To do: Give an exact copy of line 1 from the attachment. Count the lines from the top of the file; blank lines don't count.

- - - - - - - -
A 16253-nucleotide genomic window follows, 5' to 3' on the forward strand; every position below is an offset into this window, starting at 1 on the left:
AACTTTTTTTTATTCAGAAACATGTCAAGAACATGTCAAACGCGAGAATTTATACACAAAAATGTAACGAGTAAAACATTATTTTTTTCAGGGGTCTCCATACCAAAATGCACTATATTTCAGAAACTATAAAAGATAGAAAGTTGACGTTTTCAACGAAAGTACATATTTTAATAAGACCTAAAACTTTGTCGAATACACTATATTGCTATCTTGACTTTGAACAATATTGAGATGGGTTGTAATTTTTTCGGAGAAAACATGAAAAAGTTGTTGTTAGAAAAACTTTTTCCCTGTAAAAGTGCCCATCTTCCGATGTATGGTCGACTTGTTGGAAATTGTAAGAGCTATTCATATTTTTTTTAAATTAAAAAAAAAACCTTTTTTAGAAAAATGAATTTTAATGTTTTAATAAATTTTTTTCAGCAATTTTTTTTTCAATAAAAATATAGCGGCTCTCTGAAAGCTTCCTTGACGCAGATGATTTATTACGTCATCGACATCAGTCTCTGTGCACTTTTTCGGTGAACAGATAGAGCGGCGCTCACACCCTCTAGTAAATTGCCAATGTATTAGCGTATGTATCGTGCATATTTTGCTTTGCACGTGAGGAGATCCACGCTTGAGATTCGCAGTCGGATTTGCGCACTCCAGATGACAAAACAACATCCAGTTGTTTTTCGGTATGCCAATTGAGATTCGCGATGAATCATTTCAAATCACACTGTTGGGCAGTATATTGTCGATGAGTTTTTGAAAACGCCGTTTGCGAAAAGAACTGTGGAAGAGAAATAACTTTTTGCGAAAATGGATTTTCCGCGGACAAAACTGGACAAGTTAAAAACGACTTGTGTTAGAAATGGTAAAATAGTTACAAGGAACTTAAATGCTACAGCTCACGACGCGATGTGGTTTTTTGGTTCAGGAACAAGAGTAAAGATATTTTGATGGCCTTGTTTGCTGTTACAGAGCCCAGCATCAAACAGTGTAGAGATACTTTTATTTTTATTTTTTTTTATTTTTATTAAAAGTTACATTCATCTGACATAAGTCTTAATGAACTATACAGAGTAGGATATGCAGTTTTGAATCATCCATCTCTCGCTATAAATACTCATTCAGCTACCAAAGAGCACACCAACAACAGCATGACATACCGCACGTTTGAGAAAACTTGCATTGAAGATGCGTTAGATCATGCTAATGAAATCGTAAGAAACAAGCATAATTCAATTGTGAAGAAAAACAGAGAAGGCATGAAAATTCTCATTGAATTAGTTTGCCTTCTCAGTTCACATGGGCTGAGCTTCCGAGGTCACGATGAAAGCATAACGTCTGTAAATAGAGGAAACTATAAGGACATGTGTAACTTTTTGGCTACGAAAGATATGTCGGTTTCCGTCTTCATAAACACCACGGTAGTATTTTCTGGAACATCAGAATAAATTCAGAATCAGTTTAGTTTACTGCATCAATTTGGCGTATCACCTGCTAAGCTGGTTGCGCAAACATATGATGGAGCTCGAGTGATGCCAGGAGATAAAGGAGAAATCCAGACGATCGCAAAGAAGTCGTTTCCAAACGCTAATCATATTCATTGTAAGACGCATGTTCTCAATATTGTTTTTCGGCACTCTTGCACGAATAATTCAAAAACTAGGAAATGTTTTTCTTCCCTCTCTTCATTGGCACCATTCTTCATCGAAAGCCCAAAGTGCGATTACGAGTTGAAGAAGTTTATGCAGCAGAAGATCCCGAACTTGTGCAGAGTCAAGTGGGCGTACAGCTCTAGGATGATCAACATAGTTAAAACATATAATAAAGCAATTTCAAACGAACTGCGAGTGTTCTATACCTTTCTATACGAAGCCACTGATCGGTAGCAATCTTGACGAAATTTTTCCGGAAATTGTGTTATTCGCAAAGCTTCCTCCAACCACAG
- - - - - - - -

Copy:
A 16253-nucleotide genomic window follows, 5' to 3' on the forward strand; every position below is an offset into this window, starting at 1 on the left: